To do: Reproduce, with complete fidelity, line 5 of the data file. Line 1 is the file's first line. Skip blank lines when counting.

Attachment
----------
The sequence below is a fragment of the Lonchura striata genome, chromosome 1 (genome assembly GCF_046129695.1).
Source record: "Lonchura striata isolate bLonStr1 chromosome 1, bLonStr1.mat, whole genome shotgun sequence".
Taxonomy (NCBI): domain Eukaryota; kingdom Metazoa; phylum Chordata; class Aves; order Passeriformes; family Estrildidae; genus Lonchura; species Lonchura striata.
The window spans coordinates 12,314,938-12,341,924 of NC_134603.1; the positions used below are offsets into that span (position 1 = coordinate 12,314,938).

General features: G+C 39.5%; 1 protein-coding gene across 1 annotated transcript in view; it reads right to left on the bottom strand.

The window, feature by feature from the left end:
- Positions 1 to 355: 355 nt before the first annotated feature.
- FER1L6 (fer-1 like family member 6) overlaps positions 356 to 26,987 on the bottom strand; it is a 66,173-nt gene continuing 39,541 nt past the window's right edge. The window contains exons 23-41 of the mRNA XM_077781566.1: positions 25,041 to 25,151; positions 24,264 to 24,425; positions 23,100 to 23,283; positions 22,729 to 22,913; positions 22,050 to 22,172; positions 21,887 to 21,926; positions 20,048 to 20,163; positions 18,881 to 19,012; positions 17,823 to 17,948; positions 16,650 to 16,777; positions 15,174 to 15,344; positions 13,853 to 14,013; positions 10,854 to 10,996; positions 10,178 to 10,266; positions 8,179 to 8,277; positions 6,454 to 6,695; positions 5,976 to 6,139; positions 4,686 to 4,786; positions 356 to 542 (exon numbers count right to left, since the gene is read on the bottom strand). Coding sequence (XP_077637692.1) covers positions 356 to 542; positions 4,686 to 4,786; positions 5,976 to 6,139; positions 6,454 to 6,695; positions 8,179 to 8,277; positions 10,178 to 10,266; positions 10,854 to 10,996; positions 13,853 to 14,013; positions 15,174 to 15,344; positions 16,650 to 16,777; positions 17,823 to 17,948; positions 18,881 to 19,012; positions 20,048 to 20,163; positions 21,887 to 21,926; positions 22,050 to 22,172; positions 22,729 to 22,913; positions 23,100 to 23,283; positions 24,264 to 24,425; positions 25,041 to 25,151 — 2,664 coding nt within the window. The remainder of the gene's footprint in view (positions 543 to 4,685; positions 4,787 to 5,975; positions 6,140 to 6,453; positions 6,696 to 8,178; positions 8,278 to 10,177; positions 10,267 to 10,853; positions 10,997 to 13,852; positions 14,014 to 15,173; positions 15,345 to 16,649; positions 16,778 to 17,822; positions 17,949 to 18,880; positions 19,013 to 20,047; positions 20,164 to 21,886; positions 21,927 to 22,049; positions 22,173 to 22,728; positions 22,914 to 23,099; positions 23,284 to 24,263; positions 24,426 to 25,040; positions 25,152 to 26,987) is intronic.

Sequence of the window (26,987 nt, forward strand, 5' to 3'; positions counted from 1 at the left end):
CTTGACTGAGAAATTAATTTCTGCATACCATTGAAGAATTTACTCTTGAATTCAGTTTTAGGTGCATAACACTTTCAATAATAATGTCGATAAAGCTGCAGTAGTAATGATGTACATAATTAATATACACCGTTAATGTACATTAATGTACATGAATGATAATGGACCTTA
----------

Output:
General features: G+C 39.5%; 1 protein-coding gene across 1 annotated transcript in view; it reads right to left on the bottom strand.